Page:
Day 3-8 Fire Weather Forecast Issued on Mar 25, 2020

Updated: Wed Mar 25 20:34:02 UTC 2020

Day 3-8 Fire Weather Forecast Graphic Issued on Mar 25, 2020
 
Day 3 Probabilistic Dry Thunder/Strong Wind FireWX Forecast Graphic Issued on Mar 25, 2020

Day 3 Experimental Probabilistic Fire Weather Outlooks:
Probability of dry thunderstorms with dry fuels within 12 miles of a point denoted by scalloped lines for
- Critical Area - 40% (blue)
- Marginal Area - 10% (brown)
Probability of strong winds, low RH, and warm temperatures concurrent for at least 3 hours with dry fuels within 12 miles of a point denoted by solid lines for
- Critical Area - 70% (red)
- Marginal Area - 40% (orange)


Day 4 Probabilistic Dry Thunder/Strong Wind FireWX Forecast Graphic Issued on Mar 25, 2020

Day 4 Experimental Probabilistic Fire Weather Outlooks:
Probability of dry thunderstorms with dry fuels within 12 miles of a point denoted by scalloped lines for
- Critical Area - 40% (blue)
- Marginal Area - 10% (brown)
Probability of strong winds, low RH, and warm temperatures concurrent for at least 3 hours with dry fuels within 12 miles of a point denoted by solid lines for
- Critical Area - 70% (red)
- Marginal Area - 40% (orange)


Day 5 Probabilistic Dry Thunder/Strong Wind FireWX Forecast Graphic Issued on Mar 25, 2020

Day 5 Experimental Probabilistic Fire Weather Outlooks:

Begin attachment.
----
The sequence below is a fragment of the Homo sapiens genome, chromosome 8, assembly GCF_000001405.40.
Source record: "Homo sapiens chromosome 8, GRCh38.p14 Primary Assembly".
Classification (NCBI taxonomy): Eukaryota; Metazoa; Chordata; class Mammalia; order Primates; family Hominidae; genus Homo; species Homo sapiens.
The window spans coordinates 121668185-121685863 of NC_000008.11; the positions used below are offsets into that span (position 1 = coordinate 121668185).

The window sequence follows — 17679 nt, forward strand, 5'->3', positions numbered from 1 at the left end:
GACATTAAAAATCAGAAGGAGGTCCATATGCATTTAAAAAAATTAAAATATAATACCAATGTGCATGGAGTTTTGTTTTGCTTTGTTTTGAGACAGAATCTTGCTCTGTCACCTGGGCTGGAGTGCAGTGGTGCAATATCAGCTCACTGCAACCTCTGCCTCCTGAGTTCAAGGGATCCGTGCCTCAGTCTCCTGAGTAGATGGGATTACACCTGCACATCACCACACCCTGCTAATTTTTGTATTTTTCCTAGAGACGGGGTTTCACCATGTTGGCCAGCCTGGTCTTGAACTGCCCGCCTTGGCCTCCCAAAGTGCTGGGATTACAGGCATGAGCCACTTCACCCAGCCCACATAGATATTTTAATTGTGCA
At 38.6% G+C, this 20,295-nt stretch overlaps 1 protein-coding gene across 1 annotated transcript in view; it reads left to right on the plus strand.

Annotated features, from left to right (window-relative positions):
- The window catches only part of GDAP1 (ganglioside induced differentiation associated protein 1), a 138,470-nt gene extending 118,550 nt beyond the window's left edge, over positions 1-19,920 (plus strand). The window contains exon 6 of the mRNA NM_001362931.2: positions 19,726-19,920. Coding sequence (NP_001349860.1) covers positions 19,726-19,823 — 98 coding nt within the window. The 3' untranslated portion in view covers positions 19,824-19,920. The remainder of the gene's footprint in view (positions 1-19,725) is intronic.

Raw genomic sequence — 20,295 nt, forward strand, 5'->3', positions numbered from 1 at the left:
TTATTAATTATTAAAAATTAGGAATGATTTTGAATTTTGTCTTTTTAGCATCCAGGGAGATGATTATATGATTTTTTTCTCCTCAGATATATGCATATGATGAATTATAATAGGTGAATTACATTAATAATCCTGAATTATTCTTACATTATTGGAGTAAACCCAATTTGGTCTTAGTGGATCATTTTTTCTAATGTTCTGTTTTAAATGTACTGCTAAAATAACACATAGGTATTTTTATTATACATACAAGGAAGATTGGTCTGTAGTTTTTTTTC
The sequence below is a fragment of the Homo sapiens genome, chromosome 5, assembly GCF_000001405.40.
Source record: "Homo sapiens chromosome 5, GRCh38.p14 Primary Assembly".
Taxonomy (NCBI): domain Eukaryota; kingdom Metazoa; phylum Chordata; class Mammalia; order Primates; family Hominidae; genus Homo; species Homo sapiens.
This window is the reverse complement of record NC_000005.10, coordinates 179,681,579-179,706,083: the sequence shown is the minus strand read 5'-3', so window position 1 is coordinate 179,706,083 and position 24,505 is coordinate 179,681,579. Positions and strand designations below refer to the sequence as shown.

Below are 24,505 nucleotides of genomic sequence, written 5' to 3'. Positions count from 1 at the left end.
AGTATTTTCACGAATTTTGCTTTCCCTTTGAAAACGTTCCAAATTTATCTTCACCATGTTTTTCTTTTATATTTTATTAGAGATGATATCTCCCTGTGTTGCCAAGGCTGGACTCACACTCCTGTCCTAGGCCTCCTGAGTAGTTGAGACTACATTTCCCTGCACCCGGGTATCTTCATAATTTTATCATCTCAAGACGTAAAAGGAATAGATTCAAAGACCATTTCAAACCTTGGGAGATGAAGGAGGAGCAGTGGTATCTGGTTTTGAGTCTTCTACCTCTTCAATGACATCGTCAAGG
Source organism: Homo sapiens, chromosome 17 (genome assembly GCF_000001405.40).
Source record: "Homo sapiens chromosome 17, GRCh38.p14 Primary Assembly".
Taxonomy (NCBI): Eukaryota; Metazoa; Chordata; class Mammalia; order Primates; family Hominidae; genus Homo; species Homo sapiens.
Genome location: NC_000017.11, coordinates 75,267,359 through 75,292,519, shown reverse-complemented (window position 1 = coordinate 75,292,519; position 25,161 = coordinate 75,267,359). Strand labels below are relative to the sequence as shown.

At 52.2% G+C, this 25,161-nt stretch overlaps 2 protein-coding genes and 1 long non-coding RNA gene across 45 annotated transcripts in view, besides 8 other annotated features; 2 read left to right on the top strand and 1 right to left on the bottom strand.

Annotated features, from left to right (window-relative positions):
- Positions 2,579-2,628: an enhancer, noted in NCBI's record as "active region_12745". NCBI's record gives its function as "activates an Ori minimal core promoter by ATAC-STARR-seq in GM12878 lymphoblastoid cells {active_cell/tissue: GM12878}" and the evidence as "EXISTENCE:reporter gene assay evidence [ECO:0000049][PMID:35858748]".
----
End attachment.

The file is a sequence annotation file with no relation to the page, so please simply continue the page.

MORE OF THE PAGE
Probability of dry thunderstorms with dry fuels within 12 miles of a point denoted by scalloped lines for
- Critical Area - 40% (blue)
- Marginal Area - 10% (brown)
Probability of strong winds, low RH, and warm temperatures concurrent for at least 3 hours with dry fuels within 12 miles of a point denoted by solid lines for
- Critical Area - 70% (red)
- Marginal Area - 40% (orange)


Day 6 Probabilistic Dry Thunder/Strong Wind FireWX Forecast Graphic Issued on Mar 25, 2020

Day 6 Experimental Probabilistic Fire Weather Outlooks:
Probability of dry thunderstorms with dry fuels within 12 miles of a point denoted by scalloped lines for
- Critical Area - 40% (blue)
- Marginal Area - 10% (brown)
Probability of strong winds, low RH, and warm temperatures concurrent for at least 3 hours with dry fuels within 12 miles of a point denoted by solid lines for
- Critical Area - 70% (red)
- Marginal Area - 40% (orange)


Day 7 Probabilistic Dry Thunder/Strong Wind FireWX Forecast Graphic Issued on Mar 25, 2020

Day 7 Experimental Probabilistic Fire Weather Outlooks:
Probability of dry thunderstorms with dry fuels within 12 miles of a point denoted by scalloped lines for
- Critical Area - 40% (blue)
- Marginal Area - 10% (brown)
Probability of strong winds, low RH, and warm temperatures concurrent for at least 3 hours with dry fuels within 12 miles of a point denoted by solid lines for
- Critical Area - 70% (red)
- Marginal Area - 40% (orange)


Day 8 Probabilistic Dry Thunder/Strong Wind FireWX Forecast Graphic Issued on Mar 25, 2020

Day 8 Experimental Probabilistic Fire Weather Outlooks:
Probability of dry thunderstorms with dry fuels within 12 miles of a point denoted by scalloped lines for
- Critical Area - 40% (blue)
- Marginal Area - 10% (brown)
Probability of strong winds, low RH, and warm temperatures concurrent for at least 3 hours with dry fuels within 12 miles of a point denoted by solid lines for
- Critical Area - 70% (red)